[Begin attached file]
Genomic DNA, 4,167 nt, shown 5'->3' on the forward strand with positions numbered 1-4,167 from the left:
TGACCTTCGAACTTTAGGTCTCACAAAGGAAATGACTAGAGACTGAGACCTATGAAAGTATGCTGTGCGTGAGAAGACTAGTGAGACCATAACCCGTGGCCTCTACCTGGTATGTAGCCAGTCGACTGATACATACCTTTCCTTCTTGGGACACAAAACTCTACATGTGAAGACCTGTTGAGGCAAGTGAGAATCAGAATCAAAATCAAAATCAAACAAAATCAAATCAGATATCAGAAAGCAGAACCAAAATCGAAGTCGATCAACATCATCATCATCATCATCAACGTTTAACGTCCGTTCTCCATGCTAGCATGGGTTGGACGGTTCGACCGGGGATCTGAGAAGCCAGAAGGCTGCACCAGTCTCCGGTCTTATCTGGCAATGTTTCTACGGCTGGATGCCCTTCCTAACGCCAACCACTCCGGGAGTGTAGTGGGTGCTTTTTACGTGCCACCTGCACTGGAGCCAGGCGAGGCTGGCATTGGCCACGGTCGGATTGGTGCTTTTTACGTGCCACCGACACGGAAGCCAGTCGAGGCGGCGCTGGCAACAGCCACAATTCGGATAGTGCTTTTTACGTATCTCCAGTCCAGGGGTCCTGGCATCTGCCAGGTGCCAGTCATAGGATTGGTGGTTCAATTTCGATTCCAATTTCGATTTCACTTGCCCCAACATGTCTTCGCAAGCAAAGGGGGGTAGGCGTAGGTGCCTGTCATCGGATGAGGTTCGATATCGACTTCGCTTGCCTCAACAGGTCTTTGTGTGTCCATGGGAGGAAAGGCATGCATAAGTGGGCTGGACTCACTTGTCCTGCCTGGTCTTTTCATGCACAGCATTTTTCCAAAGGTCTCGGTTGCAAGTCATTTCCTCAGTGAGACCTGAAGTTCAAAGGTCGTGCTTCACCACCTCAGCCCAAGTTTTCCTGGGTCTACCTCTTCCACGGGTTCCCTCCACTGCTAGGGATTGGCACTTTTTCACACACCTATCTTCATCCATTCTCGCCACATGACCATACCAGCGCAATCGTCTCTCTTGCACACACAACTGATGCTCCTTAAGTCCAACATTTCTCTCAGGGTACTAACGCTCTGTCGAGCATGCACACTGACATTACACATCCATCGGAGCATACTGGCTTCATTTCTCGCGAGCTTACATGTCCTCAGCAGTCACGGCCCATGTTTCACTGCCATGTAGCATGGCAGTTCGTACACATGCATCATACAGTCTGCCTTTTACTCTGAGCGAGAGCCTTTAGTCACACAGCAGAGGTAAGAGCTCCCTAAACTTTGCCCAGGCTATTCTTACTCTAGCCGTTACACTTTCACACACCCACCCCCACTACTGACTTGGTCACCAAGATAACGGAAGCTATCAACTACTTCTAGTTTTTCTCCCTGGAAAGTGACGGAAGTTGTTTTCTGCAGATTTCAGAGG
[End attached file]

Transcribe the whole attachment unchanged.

Genomic DNA, 4,167 nt, shown 5'->3' on the forward strand with positions numbered 1-4,167 from the left:
TGACCTTCGAACTTTAGGTCTCACAAAGGAAATGACTAGAGACTGAGACCTATGAAAGTATGCTGTGCGTGAGAAGACTAGTGAGACCATAACCCGTGGCCTCTACCTGGTATGTAGCCAGTCGACTGATACATACCTTTCCTTCTTGGGACACAAAACTCTACATGTGAAGACCTGTTGAGGCAAGTGAGAATCAGAATCAAAATCAAAATCAAACAAAATCAAATCAGATATCAGAAAGCAGAACCAAAATCGAAGTCGATCAACATCATCATCATCATCATCAACGTTTAACGTCCGTTCTCCATGCTAGCATGGGTTGGACGGTTCGACCGGGGATCTGAGAAGCCAGAAGGCTGCACCAGTCTCCGGTCTTATCTGGCAATGTTTCTACGGCTGGATGCCCTTCCTAACGCCAACCACTCCGGGAGTGTAGTGGGTGCTTTTTACGTGCCACCTGCACTGGAGCCAGGCGAGGCTGGCATTGGCCACGGTCGGATTGGTGCTTTTTACGTGCCACCGACACGGAAGCCAGTCGAGGCGGCGCTGGCAACAGCCACAATTCGGATAGTGCTTTTTACGTATCTCCAGTCCAGGGGTCCTGGCATCTGCCAGGTGCCAGTCATAGGATTGGTGGTTCAATTTCGATTCCAATTTCGATTTCACTTGCCCCAACATGTCTTCGCAAGCAAAGGGGGGTAGGCGTAGGTGCCTGTCATCGGATGAGGTTCGATATCGACTTCGCTTGCCTCAACAGGTCTTTGTGTGTCCATGGGAGGAAAGGCATGCATAAGTGGGCTGGACTCACTTGTCCTGCCTGGTCTTTTCATGCACAGCATTTTTCCAAAGGTCTCGGTTGCAAGTCATTTCCTCAGTGAGACCTGAAGTTCAAAGGTCGTGCTTCACCACCTCAGCCCAAGTTTTCCTGGGTCTACCTCTTCCACGGGTTCCCTCCACTGCTAGGGATTGGCACTTTTTCACACACCTATCTTCATCCATTCTCGCCACATGACCATACCAGCGCAATCGTCTCTCTTGCACACACAACTGATGCTCCTTAAGTCCAACATTTCTCTCAGGGTACTAACGCTCTGTCGAGCATGCACACTGACATTACACATCCATCGGAGCATACTGGCTTCATTTCTCGCGAGCTTACATGTCCTCAGCAGTCACGGCCCATGTTTCACTGCCATGTAGCATGGCAGTTCGTACACATGCATCATACAGTCTGCCTTTTACTCTGAGCGAGAGCCTTTAGTCACACAGCAGAGGTAAGAGCTCCCTAAACTTTGCCCAGGCTATTCTTACTCTAGCCGTTACACTTTCACACACCCACCCCCACTACTGACTTGGTCACCAAGATAACGGAAGCTATCAACTACTTCTAGTTTTTCTCCCTGGAAAGTGACGGAAGTTGTTTTCTGCAGATTTCAGAGG